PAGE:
This is how Hedges begins what I am confident will, in due time, be looked upon as a prescient analysis of the Occupy movement:
In every conflict, insurgency, uprising and revolution I have covered as a foreign correspondent, the power elite used periods of dormancy, lulls and setbacks to write off the opposition. This is why obituaries for the Occupy movement are in vogue. And this is why the next groundswell of popular protest—and there will be one—will be labeled as “unexpected,” a “shock” and a “surprise.” The television pundits and talking heads, the columnists and academics who declare the movement dead are as out of touch with reality now as they were on Sept. 17 when New York City’s Zuccotti Park was occupied.The next groundswell. It is coming. For I have witnessed Occupy's continued orgainizing across the country, the marches and direct actions and collective investment in combating the corporate stranglehold slowly suffocating this nation. And Hedges is correct: those declaring Occupy dead are simply out of touch. Those in the mainstream conducting post-mortems on Occupy -- and popular resistance in America generally -- don't understand the depth of discontent with our growing income disparities and corporately-owned governments.
They didn't before September 17, 2011, and they don't now.
And they also are ignoring this unyielding truth: as the disparities grow, as corporate influence and the one percent continue to gobble up greater percentages of American wealth, so too will that discontent.
Yes, those writing Occupy obituaries are out of touch. But it should be noted: they are willfully out of touch.
For these obituaries are being written precisely by those in the corporate media who make up the power structure Occupy intends to topple. Mainstream journalists today -- those who trade access for integrity, those who choose swank coctail gatherings with political and corporate elites rather than reportage from the trenches of American society -- are the ones declaring Occupy finished as an influential movement.
But they simply don't know of that which they speak. How could they? For it would require pounding the pavement and marching with those Occupy collectives across the country, from Oakland to NYC, that continue to organize and engage in direct actions. It would require a journalistic desire on the part of mainstream outlets to measure the enduring resistance, awakened last fall, still pulsing within American society, a resistance to the corporate corruption that still remains.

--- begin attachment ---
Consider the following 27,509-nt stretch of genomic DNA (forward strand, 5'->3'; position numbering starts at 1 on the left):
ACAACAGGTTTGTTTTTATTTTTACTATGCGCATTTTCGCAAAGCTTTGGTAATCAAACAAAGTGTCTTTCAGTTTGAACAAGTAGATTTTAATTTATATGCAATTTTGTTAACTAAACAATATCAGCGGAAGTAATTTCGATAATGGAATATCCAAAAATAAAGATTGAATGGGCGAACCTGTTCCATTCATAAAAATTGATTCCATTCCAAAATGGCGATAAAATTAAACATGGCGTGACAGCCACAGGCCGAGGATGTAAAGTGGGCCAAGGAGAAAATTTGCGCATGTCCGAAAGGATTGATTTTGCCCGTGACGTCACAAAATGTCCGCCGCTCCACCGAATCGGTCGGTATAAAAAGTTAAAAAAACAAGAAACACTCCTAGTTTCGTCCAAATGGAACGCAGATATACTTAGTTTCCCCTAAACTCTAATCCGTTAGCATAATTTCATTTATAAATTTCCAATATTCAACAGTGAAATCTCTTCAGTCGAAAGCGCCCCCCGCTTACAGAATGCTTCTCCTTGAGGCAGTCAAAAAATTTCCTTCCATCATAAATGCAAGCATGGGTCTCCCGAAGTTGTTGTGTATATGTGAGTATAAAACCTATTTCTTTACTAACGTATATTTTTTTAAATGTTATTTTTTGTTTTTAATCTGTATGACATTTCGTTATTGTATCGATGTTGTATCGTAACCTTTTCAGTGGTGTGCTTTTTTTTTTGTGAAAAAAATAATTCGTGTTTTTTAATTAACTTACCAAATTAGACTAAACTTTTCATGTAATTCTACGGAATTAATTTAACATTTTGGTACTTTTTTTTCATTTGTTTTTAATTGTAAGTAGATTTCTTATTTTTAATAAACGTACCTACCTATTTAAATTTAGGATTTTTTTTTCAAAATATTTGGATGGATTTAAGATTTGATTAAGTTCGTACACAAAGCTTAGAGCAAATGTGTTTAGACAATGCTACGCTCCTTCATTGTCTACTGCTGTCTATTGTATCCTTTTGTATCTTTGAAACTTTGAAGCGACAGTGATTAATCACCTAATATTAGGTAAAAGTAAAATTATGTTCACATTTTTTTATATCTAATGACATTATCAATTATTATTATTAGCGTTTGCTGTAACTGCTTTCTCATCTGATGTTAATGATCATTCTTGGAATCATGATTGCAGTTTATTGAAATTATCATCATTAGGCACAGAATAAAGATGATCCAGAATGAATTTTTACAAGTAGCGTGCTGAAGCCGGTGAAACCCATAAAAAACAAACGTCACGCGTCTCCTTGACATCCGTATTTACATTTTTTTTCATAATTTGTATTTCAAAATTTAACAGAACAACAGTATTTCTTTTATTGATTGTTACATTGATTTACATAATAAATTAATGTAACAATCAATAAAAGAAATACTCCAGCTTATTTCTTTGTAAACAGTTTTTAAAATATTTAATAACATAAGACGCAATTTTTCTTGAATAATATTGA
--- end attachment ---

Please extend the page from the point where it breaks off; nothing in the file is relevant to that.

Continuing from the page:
Those who have the largest megaphones in our corporate state serve the very systems of power we are seeking to topple. They encourage us, whether on Fox or MSNBC, to debate inanities, trivia, gossip or the personal narratives of candidates. They seek to channel legitimate outrage and direct it into the black hole of corporate politics. They spin these silly, useless stories from the “left” or the “right” while ignoring the egregious assault by corporate power on the citizenry, an assault enabled by the Democrats and the Republicans. Don’t waste time watching or listening. They exist to confuse and demoralize you.Yes, Occupy has been hindered by brutal police tactics and coordinted state (and federal) suppressions. However, despite this, activists continue to engage in direct actions -- from occupations of houses threatened to be foreclosed upon to stop-and-frisk marches to the comandeering of endangered public schools.
In short, the resistance remains -- being carried out by smaller numbers than in the past. But being carried out by numbers which represent those currently dormant, waiting for another chance to release their frustrations amongst the shouting masses.
Our dying corporate class, corrupt, engorged on obscene profits and indifferent to human suffering, is the guarantee that the mass movement will expand and flourish. No one knows when. No one knows how. The future movement may not resemble Occupy. It may not even bear the name Occupy. But it will come. I have seen this before. And we should use this time to prepare, to educate ourselves about the best ways to fight back, to learn from our mistakes, as many Occupiers are doing in New York, Washington, D.C., Philadelphia and other cities. There are dark and turbulent days ahead. There are powerful and frightening forces of hate, backed by corporate money, that will seek to hijack public rage and frustration to create a culture of fear. It is not certain we will win. But it is certain this is not over.It's not over by a long shot. Of this I am certain.
Follow me on Twitter @David_EHG